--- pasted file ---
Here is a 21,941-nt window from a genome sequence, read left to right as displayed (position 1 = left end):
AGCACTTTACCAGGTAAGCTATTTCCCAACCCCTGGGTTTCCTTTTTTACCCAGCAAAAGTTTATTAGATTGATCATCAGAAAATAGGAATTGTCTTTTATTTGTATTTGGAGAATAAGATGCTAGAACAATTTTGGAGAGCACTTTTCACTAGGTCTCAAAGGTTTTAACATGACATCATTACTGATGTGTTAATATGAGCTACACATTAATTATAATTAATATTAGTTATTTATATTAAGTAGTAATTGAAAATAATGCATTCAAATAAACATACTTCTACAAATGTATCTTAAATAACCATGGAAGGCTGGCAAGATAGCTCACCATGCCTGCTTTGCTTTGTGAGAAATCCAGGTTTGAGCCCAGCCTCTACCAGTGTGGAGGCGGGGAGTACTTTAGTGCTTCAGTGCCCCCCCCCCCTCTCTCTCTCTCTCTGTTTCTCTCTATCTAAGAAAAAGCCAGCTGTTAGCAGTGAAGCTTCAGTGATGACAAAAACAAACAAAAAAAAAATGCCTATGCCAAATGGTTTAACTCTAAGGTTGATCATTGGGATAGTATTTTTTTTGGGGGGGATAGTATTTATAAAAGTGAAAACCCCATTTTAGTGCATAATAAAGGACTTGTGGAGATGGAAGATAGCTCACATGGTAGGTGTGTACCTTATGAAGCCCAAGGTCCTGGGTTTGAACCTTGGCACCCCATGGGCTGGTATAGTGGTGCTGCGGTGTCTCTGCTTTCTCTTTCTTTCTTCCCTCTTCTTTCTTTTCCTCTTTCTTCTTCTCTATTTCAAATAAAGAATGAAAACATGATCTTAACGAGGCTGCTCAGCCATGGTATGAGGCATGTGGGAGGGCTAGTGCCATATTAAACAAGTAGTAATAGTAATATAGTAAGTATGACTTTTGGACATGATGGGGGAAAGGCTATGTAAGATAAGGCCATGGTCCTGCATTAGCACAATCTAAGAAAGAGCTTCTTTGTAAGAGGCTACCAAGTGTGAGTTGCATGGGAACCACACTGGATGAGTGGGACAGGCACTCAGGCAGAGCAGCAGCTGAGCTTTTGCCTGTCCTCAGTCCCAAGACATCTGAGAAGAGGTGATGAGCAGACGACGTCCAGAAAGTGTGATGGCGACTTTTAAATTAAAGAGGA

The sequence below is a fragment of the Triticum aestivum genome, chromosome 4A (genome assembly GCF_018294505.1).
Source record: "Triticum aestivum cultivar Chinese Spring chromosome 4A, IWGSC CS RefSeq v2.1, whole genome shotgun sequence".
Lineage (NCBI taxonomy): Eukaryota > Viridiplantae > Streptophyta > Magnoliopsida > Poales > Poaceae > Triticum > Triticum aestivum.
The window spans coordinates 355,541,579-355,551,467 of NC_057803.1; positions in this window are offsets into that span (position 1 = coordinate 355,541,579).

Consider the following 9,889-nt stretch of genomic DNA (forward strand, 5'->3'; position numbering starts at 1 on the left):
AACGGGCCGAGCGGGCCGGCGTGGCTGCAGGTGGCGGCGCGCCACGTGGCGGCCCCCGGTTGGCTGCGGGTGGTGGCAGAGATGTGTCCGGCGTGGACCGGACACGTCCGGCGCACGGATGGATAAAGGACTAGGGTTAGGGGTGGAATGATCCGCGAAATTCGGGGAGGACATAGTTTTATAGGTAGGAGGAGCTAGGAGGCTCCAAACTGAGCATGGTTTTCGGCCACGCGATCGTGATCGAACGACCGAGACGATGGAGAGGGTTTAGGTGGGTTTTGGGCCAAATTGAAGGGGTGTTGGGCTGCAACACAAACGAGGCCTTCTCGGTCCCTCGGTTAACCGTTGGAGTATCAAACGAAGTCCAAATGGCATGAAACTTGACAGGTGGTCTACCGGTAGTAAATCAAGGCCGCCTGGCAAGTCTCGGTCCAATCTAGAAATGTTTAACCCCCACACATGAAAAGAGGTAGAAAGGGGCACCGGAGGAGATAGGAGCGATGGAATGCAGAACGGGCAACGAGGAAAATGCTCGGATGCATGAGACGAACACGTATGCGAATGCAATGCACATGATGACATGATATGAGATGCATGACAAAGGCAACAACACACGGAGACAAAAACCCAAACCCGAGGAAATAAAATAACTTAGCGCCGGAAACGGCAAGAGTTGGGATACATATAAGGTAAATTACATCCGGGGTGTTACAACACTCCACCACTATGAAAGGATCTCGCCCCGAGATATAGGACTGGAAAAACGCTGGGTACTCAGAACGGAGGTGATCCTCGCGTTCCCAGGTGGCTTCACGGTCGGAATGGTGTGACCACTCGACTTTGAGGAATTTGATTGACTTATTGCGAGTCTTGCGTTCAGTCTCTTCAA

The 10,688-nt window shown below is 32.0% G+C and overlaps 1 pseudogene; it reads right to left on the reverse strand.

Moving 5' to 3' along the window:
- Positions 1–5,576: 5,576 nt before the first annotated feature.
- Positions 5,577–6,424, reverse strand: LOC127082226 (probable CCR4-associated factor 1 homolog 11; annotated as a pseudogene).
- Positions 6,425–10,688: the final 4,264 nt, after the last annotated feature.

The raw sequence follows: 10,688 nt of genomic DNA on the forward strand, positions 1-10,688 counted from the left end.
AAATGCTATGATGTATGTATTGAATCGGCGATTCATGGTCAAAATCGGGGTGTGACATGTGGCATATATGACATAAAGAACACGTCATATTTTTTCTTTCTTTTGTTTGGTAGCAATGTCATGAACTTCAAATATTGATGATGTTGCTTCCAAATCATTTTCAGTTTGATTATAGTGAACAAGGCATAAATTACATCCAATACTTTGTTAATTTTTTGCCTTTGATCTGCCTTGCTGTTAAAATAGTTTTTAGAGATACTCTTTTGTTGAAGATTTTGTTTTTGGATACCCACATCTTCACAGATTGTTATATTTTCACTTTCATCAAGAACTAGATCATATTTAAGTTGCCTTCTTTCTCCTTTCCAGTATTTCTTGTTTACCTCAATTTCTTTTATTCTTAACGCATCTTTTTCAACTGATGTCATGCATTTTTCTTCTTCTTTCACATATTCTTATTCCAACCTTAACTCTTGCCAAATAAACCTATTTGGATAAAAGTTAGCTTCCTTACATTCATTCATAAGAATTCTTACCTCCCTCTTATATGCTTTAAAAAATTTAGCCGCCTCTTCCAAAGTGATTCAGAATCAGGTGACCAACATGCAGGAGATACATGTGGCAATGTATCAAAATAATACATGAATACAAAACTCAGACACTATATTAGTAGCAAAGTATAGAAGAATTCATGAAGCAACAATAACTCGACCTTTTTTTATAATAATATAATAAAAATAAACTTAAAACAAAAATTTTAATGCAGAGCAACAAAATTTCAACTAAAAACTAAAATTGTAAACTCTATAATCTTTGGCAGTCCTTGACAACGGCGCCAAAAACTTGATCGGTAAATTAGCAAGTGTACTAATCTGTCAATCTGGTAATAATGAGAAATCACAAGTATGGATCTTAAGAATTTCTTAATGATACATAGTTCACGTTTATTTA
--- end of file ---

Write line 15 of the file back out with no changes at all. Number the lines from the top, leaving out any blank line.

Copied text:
AAATGCTATGATGTATGTATTGAATCGGCGATTCATGGTCAAAATCGGGGTGTGACATGTGGCATATATGACATAAAGAACACGTCATATTTTTTCTTTCTTTTGTTTGGTAGCAATGTCATGAACTTCAAATATTGATGATGTTGCTTCCAAATCATTTTCAGTTTGATTATAGTGAACAAGGCATAAATTACATCCAATACTTTGTTAATTTTTTGCCTTTGATCTGCCTTGCTGTTAAAATAGTTTTTAGAGATACTCTTTTGTTGAAGATTTTGTTTTTGGATACCCACATCTTCACAGATTGTTATATTTTCACTTTCATCAAGAACTAGATCATATTTAAGTTGCCTTCTTTCTCCTTTCCAGTATTTCTTGTTTACCTCAATTTCTTTTATTCTTAACGCATCTTTTTCAACTGATGTCATGCATTTTTCTTCTTCTTTCACATATTCTTATTCCAACCTTAACTCTTGCCAAATAAACCTATTTGGATAAAAGTTAGCTTCCTTACATTCATTCATAAGAATTCTTACCTCCCTCTTATATGCTTTAAAAAATTTAGCCGCCTCTTCCAAAGTGATTCAGAATCAGGTGACCAACATGCAGGAGATACATGTGGCAATGTATCAAAATAATACATGAATACAAAACTCAGACACTATATTAGTAGCAAAGTATAGAAGAATTCATGAAGCAACAATAACTCGACCTTTTTTTATAATAATATAATAAAAATAAACTTAAAACAAAAATTTTAATGCAGAGCAACAAAATTTCAACTAAAAACTAAAATTGTAAACTCTATAATCTTTGGCAGTCCTTGACAACGGCGCCAAAAACTTGATCGGTAAATTAGCAAGTGTACTAATCTGTCAATCTGGTAATAATGAGAAATCACAAGTATGGATCTTAAGAATTTCTTAATGATACATAGTTCACGTTTATTTA